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A Very Proper Gander
By Karen Green
Friday September 10, 2010 06:00:00 am
Our columnists are independent writers who choose subjects and write without editorial input from comiXology. The opinions expressed are the columnist's, and do not represent the opinion of comiXology.
(No, there's not actually a direct correlation between James Thurber's wonderful fable and this week's subject, other than my always thinking of that story whenever I hear the word "propaganda." Just humor me.)

Do you know where the term "propaganda" comes from? I mean, other than it coming from Latin? (Yes, that's right: MORE LATIN. Two months running.) But do you know how the concept first tiptoed into our mental landscape? Our modern use dates back to the late 16th century, when the Catholic Church was spear-heading the Counter-Reformation in the face of All That Protestantism, and wanted to focus its recruitment efforts. After commissioning the Vatican's cardinals to "propagate the faith," a formal office was created by papal bull in the early 17th century, the Sacra congregatio de propaganda fide: the Sacred Congregation for the Propagation of the Faith, which became, among other things, the center of the Church's missionary efforts. In other words, a word heretofore associated with growing vegetables was now linked to an institutional campaign to persuade—if not compel—outsiders to conform to the views of that institution.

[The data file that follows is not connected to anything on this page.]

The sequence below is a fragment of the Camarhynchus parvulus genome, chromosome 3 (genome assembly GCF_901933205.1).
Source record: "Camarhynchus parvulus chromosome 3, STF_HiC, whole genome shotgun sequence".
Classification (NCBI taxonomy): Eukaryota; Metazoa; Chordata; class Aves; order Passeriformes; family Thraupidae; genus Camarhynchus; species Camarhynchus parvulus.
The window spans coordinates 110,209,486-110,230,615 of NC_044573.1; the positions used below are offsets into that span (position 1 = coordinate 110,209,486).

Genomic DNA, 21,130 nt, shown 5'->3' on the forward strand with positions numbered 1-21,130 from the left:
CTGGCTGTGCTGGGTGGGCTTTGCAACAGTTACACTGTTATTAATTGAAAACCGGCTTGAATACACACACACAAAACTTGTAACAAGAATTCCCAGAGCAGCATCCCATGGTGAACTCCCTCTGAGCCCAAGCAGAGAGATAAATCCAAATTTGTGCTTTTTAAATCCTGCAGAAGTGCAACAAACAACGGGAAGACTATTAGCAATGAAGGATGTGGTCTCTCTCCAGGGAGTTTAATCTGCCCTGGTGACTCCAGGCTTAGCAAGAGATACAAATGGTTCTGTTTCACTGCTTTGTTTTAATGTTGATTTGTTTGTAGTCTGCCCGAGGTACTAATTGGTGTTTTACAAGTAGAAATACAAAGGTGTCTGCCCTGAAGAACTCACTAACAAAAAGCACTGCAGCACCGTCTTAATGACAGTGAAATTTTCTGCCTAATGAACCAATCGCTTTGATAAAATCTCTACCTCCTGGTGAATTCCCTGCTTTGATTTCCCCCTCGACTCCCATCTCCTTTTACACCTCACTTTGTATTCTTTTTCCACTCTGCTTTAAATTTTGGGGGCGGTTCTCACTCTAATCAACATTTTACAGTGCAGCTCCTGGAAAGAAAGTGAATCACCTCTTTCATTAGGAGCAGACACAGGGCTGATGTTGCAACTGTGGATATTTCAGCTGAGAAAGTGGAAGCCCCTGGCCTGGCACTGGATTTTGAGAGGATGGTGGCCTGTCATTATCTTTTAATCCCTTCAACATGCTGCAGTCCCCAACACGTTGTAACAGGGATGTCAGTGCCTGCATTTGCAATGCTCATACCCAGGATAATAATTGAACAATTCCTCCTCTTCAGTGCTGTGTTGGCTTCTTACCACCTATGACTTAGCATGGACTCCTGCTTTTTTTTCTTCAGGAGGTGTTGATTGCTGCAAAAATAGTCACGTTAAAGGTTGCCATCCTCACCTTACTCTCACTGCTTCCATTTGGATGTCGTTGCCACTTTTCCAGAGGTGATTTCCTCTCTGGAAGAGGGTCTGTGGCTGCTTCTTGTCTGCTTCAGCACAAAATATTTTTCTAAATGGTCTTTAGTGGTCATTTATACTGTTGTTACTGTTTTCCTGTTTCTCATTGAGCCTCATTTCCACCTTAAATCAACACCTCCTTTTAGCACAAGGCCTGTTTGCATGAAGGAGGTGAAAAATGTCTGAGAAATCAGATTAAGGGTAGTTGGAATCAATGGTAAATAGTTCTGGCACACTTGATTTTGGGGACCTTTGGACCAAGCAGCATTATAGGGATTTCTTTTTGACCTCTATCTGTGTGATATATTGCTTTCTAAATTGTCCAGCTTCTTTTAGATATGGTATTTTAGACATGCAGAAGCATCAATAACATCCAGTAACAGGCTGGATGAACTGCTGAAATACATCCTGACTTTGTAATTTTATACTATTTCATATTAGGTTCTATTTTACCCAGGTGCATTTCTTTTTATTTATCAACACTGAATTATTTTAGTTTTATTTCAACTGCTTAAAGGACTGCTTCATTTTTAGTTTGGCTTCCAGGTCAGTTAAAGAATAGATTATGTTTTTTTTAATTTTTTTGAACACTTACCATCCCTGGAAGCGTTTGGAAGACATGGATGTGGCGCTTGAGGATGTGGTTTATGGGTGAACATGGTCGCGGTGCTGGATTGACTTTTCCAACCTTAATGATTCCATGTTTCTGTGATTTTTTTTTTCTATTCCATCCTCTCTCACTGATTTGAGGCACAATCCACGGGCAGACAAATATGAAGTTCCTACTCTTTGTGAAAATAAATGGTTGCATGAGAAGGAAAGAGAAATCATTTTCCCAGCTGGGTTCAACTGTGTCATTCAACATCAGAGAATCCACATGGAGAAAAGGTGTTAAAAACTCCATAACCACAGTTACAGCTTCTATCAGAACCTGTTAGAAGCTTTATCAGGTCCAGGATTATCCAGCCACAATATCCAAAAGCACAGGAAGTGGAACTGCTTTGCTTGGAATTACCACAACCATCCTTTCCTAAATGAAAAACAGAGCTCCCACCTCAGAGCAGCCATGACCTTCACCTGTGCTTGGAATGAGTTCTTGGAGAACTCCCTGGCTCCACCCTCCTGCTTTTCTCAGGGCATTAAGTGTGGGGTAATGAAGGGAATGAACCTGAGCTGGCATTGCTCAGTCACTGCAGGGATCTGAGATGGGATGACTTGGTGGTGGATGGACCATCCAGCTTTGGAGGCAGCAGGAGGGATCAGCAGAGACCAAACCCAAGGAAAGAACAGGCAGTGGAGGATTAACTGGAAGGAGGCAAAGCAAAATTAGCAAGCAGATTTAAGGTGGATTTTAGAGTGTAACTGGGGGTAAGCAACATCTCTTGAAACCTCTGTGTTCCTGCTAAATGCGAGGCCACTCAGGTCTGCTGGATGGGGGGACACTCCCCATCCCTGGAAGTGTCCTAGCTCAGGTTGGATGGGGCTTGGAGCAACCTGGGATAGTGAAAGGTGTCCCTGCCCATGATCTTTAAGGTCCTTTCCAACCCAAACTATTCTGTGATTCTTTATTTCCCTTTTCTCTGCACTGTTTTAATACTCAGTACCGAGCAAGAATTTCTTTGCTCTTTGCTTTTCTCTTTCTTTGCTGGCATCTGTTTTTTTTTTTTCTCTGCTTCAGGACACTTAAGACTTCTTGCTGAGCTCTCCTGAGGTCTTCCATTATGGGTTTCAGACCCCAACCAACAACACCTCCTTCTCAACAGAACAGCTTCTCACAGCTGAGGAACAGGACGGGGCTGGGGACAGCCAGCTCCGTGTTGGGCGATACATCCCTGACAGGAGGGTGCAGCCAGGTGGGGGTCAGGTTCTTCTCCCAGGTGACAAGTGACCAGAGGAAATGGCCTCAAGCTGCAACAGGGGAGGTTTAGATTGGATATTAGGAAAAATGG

I bring up this brief history lesson partly because you know I never miss a chance to give a history lesson, but mostly because I've been reading Fredrik Strömberg's fascinating compilation, Comic Art Propaganda. Strömberg's conception of propaganda is a good deal broader than mine; he offers this Oxford English Dictionary definition in the introduction: "any association, systematic scheme, or concerted movement for the propagation of a particular doctrine of practice...[carried out] by an interested party, especially in a tendentious way in order to encourage or instill a particular attitude or response." That is true, in the strictest sense, but, because it doesn't take into account the historical context of the word, it doesn't make me completely comfortable--although that doesn't detract from the joys of the book.

Strömberg divides his volume into seven chapters, each examining specific aspects of propaganda: ethnic/racial supremacy, the war effort, Communism, social standards, religion, sex, and politics. Some of these categories work better for me than others.

What I kept wondering, as I read the various sections, was: how is propaganda different from polemic (Chick tracts), or marketing (Standard Oil's "Blockbusters from Oil" comic), or PSAs ("It's Fun to Stay Alive!"), or activism ("Brought to Light"), or simple editorializing (political cartoons on the Op-Ed page)? Is, say, perpetuating racial stereotypes in any guise a form of propaganda, or does it only qualify as such when used to further a specific social or political or ideological end? On the left, above, is an image of stereotyped Chinese from a 1970s Belgian Lucky Luke comic. Next to it is a guide drawn by Milton Caniff for the U.S. military and handed out to American soldiers leaving for the Pacific theatre in World War Two. The latter is G.I., government issue; the former, a tired stereotype long past its sell-by date, drawn by an individual with no apparent institutional goal. My question: do they both function as "propaganda"? Is propaganda institutional, or can anyone play?